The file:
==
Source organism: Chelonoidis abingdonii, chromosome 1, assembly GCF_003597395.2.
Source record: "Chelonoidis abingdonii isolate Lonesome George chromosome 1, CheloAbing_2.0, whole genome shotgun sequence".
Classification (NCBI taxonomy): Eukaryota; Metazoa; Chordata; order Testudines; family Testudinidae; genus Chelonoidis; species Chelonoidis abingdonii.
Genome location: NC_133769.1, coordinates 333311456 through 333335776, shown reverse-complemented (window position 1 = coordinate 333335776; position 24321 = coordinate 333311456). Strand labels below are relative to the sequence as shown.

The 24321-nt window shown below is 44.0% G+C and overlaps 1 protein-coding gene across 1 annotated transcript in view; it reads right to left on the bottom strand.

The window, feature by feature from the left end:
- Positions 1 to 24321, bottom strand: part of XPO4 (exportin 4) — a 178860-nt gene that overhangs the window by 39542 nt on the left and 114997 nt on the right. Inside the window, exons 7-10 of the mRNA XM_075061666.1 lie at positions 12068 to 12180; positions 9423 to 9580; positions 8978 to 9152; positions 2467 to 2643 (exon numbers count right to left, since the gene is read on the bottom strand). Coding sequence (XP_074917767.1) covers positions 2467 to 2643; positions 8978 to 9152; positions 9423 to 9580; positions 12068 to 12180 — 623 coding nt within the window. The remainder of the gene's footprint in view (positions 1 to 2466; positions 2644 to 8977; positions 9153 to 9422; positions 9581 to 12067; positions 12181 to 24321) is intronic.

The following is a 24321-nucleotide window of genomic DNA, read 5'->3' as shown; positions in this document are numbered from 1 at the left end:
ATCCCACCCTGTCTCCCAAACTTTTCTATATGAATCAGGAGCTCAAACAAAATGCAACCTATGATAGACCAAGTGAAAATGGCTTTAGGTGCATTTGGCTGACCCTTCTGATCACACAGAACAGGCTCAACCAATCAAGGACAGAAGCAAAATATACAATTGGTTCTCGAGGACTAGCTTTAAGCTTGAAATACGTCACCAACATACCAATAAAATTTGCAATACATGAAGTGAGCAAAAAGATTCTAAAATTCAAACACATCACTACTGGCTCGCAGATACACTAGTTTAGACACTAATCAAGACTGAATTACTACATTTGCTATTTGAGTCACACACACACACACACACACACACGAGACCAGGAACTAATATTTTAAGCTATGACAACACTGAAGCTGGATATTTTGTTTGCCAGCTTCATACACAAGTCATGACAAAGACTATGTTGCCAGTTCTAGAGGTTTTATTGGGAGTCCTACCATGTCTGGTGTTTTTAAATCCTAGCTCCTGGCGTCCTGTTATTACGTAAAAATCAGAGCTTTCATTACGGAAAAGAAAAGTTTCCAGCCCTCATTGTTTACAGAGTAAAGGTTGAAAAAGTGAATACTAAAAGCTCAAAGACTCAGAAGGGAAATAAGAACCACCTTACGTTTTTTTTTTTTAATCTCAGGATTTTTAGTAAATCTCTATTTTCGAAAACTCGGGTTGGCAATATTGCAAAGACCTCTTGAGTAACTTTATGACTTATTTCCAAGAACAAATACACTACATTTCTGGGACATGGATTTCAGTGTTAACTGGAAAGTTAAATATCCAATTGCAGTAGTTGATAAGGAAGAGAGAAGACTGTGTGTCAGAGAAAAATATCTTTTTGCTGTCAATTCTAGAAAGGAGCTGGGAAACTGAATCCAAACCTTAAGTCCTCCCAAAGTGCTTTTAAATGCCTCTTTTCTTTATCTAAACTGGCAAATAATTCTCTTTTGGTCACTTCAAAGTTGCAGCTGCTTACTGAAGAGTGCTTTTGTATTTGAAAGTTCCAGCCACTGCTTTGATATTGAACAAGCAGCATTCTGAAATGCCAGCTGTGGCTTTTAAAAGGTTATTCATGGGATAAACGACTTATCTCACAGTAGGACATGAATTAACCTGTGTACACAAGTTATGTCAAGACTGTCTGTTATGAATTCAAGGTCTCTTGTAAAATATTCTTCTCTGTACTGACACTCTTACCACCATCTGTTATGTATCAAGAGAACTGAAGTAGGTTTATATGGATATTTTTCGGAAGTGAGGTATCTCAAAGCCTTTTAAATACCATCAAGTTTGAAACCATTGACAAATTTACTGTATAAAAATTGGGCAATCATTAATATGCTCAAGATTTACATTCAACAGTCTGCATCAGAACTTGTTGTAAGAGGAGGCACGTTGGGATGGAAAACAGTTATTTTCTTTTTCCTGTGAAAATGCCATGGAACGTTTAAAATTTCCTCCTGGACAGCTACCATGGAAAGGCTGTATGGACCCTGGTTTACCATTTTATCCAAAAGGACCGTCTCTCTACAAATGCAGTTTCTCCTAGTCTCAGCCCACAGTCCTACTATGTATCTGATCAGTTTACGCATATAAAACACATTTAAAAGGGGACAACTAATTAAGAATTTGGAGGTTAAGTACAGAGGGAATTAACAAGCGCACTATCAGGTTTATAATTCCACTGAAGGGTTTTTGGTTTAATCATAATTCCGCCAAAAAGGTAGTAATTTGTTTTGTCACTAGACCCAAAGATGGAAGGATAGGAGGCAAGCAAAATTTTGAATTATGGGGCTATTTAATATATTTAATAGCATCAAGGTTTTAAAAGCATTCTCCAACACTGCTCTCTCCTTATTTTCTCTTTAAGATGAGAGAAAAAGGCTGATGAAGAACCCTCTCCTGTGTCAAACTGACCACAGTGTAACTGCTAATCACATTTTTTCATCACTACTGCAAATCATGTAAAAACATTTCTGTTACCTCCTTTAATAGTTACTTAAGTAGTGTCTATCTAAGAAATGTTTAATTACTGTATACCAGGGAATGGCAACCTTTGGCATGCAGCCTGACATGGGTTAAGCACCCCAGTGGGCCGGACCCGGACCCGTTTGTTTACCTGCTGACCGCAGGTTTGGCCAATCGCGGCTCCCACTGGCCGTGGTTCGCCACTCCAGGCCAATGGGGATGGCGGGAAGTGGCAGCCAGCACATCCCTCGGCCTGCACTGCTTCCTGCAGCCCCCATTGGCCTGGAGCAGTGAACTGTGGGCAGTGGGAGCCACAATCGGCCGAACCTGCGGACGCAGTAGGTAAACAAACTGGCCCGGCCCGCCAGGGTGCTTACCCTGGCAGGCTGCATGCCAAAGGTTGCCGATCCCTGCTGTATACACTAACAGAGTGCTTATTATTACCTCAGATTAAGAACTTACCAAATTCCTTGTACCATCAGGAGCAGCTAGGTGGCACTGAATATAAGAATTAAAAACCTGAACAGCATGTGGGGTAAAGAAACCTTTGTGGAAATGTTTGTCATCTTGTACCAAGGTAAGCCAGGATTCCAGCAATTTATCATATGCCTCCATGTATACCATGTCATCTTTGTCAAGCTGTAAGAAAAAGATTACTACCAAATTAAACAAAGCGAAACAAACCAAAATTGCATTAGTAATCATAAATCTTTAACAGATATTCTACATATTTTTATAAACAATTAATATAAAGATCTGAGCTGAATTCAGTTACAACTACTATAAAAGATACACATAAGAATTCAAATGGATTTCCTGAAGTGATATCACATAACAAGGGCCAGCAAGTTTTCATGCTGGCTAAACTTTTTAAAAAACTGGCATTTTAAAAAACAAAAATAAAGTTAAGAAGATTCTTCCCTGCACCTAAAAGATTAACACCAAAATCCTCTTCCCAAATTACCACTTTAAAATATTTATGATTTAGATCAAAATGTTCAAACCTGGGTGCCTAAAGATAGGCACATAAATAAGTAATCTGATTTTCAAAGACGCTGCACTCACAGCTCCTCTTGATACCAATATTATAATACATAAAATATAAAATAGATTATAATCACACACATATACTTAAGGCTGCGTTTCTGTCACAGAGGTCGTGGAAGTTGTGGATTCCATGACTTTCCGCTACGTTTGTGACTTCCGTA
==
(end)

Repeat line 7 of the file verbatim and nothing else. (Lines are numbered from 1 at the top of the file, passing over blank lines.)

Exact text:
- Positions 1 to 24321, bottom strand: part of XPO4 (exportin 4) — a 178860-nt gene that overhangs the window by 39542 nt on the left and 114997 nt on the right. Inside the window, exons 7-10 of the mRNA XM_075061666.1 lie at positions 12068 to 12180; positions 9423 to 9580; positions 8978 to 9152; positions 2467 to 2643 (exon numbers count right to left, since the gene is read on the bottom strand). Coding sequence (XP_074917767.1) covers positions 2467 to 2643; positions 8978 to 9152; positions 9423 to 9580; positions 12068 to 12180 — 623 coding nt within the window. The remainder of the gene's footprint in view (positions 1 to 2466; positions 2644 to 8977; positions 9153 to 9422; positions 9581 to 12067; positions 12181 to 24321) is intronic.